Why and How did Latin Die?

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All in the (Language) Family

Postby Aldus Marius on Thu Mar 27, 2008 10:27 pm

Salvete omnes!

When I was 'deactivated' after the Gulf War, I stayed with my sister for a time. She ran a home-based business and had a lot of Spanish-speaking clients. Now, I don't know Spanish from a hole in the ground most days; and if Spanish knows me, it's not admitting it in public. So what happened when she wasn't home and I had to answer the phone? --I nattered at the customers in my piecework Latin, and they gabbed right back at me in Spanish, and we got understood. >({|:-)

(Mari's Latin isn't the best, but in face-to-face it's gotten a lot of airtime.)

In amicitia et fide,
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Postby L. Livia Plauta on Fri Mar 28, 2008 1:58 am

Tabernari, Italian stands to Latin more or less as modern English stands to Chaucer's English.

The big difference is that while Italians, and the other neolatin language speakers, modernized the writing to keep pace with the changed pronounciation, nothing of that sort happened in English. So at a superficial glance it looks as if English didn't change that much.

Actually one of the reasons why most Italians have a superficial knowledge of Latin, even if it's compulsory in many high schools, is that it looks "too easy". Many students wonder why they should bother studying it when they can understand most of it anyway. By the time (second year) they realize it's not so easy to understand after all, usually it's too late to remedy, because they should be studying the syntax (which is actually quite different), but they're still behind on the grammar.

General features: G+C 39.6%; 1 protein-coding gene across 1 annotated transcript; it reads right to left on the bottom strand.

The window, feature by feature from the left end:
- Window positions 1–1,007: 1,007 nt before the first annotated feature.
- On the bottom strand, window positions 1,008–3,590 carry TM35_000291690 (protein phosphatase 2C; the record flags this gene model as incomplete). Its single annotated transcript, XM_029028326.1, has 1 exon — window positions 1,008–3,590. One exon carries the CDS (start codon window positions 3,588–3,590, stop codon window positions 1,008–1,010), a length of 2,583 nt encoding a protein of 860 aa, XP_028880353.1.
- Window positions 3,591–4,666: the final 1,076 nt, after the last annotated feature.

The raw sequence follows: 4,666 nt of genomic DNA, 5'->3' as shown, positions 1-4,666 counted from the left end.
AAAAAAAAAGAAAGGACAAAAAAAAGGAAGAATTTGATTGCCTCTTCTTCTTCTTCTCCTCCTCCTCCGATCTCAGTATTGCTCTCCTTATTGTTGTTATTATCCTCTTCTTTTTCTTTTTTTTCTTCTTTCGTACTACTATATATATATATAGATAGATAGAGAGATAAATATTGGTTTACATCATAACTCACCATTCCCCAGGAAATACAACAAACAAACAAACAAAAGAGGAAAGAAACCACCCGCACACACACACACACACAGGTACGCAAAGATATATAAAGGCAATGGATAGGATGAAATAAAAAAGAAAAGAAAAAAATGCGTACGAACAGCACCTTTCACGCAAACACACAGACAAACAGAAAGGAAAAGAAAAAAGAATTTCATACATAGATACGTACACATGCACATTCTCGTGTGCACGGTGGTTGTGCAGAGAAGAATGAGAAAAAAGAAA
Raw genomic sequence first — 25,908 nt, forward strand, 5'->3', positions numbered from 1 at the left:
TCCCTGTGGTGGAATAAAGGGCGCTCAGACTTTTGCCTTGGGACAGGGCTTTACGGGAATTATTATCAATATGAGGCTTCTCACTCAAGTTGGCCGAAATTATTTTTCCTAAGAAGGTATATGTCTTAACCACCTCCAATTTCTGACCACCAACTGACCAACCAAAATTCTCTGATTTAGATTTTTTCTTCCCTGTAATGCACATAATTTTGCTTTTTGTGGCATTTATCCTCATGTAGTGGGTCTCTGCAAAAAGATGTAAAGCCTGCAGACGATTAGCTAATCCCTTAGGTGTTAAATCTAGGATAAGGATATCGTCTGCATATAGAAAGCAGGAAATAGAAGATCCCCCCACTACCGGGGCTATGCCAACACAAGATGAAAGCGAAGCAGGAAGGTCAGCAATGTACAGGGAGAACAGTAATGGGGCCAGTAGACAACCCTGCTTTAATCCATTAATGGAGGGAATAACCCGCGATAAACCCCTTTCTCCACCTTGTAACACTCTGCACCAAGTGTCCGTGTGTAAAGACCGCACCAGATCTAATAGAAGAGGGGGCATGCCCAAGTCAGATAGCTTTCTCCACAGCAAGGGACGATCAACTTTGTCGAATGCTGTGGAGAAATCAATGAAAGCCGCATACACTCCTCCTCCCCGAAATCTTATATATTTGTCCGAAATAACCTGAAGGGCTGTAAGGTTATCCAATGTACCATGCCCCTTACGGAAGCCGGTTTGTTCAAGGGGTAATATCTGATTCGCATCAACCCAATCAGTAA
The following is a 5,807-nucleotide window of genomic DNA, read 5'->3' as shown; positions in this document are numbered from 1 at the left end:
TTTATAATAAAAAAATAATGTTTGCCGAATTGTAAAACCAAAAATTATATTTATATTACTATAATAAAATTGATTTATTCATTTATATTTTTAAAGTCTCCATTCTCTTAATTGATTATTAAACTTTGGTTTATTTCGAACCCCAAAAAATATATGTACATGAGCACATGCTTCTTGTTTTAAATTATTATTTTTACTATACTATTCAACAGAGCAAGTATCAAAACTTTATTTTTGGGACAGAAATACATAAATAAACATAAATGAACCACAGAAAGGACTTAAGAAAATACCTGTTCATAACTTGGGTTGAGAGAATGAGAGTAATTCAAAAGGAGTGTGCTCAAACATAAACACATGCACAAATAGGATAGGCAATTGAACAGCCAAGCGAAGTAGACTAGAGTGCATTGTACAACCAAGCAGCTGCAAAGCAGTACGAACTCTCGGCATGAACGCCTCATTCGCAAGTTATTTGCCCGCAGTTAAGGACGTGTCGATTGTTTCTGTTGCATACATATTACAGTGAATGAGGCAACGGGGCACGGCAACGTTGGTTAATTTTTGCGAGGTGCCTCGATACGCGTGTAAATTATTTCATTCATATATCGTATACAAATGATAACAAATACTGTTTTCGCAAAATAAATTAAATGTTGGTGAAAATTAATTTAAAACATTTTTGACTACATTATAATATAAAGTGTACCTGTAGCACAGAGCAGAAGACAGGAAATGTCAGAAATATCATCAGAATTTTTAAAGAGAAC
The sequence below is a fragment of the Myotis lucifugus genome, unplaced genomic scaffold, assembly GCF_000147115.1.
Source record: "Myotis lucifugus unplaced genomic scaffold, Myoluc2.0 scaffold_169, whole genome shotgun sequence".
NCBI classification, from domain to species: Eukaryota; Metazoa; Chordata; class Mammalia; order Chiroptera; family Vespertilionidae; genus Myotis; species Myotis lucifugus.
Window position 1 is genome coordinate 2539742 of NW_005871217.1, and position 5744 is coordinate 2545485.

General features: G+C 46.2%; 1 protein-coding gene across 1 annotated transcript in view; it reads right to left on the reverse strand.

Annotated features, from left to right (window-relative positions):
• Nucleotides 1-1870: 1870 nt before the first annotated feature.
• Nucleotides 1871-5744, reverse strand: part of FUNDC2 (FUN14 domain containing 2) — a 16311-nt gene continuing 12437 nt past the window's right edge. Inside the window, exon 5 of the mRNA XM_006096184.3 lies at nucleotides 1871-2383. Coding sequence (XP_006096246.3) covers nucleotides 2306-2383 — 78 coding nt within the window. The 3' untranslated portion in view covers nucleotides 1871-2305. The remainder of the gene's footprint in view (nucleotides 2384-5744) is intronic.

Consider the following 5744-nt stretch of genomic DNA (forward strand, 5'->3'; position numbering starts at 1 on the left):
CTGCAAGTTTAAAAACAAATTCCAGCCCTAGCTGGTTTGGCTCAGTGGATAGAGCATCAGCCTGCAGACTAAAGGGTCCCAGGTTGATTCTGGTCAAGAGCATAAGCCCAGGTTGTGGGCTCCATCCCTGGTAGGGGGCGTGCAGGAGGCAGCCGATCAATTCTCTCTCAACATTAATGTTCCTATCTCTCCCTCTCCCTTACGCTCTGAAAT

However, in a pinch I guess Marius could speak Latin with Italians and make himself understood. Spanish and Italian are also mutually understandable.
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Postby Gaius Iulius Tabernarius on Fri Mar 28, 2008 10:45 pm

That sounds about right, I am horrible with languages, I can barely speak Italian let alone Latin. However thanks to what little I do know I can more or less understand someone either Italian or Spanish when they speak to me.

My conversations with my grandmother are a great example. As she gets older; her English gets worse and worse, and my Italian gets better and better. So it is usually a shaky balance.

I speak Englese and some spanglish, when it comes to Latin I am a shameless quoter...(I am working on that)
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